would like to thank all the students who voted and is happy to keep answering questions as long as you keep asking them!
Favourite Thing: I really enjoy getting my hands dirty planning and doing experiments in the lab. I still get excited each time I get a result!
Warblington Comprehensive School, 1994-1998, Charterhouse 1998-200, University of Edinburgh 2001-2005, University of Glasgow 2005-2008
2:1 BSc (Hons), PhD
I’ve worked as a lifeguard and teaching assistant during my gap year. I then worked at University of Southampton in my summer holidays during uni and at Moredun Research Institute after my graduation.
I currently work as a scientist and I am funded by Arthritis Research UK.
University of Strathclyde
Me and my work
I want to understand why people get arthritis and help discover new targets for treatments
If any of you have allergies to peanuts, pollen or cat hair, then I am interested in the cells that cause your runny nose and itchy eyes. They are called mast cells. They can do a bit of everything, as they carry a lot of chemicals readymade in packets inside them. My work is trying to understand what they might be doing in joints during arthritis. I’d like to understand whether they shake hands with other cells, or whether they simply shout over larger distances using the chemicals inside them. I use mice as my model and microscopes to watch the cells talking to each other. By understanding conversations mast cells have during arthritis, I hope to come up with drugs that ‘gag’ them to help treat the disease.
My Typical Day
Planning and doing experiments, reading papers and answering emails
There really is no typical day in the lab! One day I might be dealing with paperwork and emails, another day I might be working with my mice in the animal unit. Other days might be spent growing cells to understand how they talk to one another, and another might be spent talking about the project with other scientists. As my work is funded by a charity, Arthritis Research UK, I like to go along to clinics at the local hospital. It gives me the chance to meet with patients and helps me understand what they are going through. It also gives me lots of ideas about things that I could do to help them feel better. I recently did a zip slide to help raise money for the charity as a thank you .You can laugh at me screaming on http://www.youtube.com/watch?v=neVGqXPFnBQ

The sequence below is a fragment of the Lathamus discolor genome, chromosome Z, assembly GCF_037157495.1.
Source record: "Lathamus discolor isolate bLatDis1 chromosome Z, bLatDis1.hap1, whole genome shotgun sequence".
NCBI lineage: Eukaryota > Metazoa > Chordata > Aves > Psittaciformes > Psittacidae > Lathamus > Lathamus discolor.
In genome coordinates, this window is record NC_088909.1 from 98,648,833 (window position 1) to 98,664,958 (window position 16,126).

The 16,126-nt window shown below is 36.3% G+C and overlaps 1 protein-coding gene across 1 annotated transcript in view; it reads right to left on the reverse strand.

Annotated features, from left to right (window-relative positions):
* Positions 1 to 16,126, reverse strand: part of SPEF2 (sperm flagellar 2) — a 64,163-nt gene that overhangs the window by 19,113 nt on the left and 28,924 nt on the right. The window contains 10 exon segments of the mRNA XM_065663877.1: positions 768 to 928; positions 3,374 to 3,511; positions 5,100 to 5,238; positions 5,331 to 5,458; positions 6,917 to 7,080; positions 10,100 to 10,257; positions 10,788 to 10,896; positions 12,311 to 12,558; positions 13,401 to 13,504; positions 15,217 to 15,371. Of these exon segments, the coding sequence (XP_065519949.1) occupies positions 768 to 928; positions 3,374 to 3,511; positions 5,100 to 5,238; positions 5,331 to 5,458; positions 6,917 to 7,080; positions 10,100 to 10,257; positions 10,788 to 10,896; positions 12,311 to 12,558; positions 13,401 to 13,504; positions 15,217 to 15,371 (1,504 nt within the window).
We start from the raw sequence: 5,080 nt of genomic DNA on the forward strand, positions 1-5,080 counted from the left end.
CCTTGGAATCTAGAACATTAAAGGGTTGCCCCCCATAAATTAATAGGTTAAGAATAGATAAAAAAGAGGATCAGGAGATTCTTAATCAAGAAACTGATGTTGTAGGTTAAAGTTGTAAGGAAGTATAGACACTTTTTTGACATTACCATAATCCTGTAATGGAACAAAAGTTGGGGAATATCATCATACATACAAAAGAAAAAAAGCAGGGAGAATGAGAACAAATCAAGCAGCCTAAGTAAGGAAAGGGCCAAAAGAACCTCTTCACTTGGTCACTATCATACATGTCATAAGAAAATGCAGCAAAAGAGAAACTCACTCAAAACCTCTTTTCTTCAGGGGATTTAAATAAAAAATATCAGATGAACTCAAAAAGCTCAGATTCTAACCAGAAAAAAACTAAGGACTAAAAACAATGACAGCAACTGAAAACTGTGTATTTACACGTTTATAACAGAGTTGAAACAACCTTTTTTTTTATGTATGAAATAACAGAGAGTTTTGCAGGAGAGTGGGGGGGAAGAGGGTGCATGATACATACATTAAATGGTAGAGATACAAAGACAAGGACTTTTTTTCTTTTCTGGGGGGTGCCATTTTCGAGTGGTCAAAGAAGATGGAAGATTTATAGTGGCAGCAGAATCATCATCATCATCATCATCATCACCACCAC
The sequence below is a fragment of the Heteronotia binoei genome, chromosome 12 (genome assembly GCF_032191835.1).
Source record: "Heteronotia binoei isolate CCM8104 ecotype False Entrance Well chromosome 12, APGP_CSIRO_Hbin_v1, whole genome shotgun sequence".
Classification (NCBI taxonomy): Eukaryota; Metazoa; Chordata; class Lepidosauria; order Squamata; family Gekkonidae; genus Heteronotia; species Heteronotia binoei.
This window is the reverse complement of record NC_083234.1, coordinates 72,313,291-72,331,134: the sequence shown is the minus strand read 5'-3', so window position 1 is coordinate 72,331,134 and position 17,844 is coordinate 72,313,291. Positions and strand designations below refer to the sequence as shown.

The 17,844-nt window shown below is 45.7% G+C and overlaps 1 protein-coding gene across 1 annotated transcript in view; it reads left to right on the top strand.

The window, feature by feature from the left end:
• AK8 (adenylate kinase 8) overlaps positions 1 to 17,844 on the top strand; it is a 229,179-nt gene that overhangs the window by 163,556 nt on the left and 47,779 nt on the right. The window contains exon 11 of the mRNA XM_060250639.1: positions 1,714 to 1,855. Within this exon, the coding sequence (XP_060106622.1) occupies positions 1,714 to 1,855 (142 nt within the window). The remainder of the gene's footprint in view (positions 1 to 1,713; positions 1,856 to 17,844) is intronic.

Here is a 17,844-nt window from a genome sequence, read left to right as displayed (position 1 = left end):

What I'd do with the money
I’d like to attend training on designing activities to take into schools to make science even more exciting!
I have some experience visiting schools to talk about animal research, on behalf of the charity ‘Understanding Animal Research’. I am not a teacher though and I’d like to learn about activities that I can help to run to explain things to you guys. If they go fizz, move or glow exciting colours then so much the better! I’d also like to try and visit the classes that have asked such brilliant questions, so that I can answer more in person.
How would you describe yourself in 3 words?
Enthusiastic, optimistic, inquisitive
Who is your favourite singer or band?
My friend’s band called ‘Gorman’
What is the most fun thing you've done?
I learnt to fly a plane solo at 17
If you had 3 wishes for yourself what would they be? - be honest!
To win the lottery so I can do science for fun for the rest of my life. To have a permanent job that’s interesting and well paid. To have a healthy and happy family life.
What did you want to be after you left school?
I always knew that I wanted to be a scientist, but I dithered between Physics and Biology as university subjects. When I was told I was going to get a D in Maths A level I decided to do Biology and I’ve never looked back!
Were you ever in trouble in at school?
I was a bit of a boffin at school, and the only trouble I got involved in was when I was bullied. I got through it and came out a stronger person, so it wasn’t all bad.
What's the best thing you've done as a scientist?
Discovering that a vaccine I was working on protected mice from a chest infection.
Tell us a joke.
A little old man shuffled slowly into an ice cream parlour and pulled himself slowly, painfully, up onto a stool. After catching his breath, he ordered a banana split. The waitress asked kindly, ‘Crushed nuts?’ ‘No,’ he replied, ‘Arthritis.’
Fundraising for Arthritis Research UK as King Kong (video proof here: http://www.youtube.com/watch?v=neVGqXPFnBQ )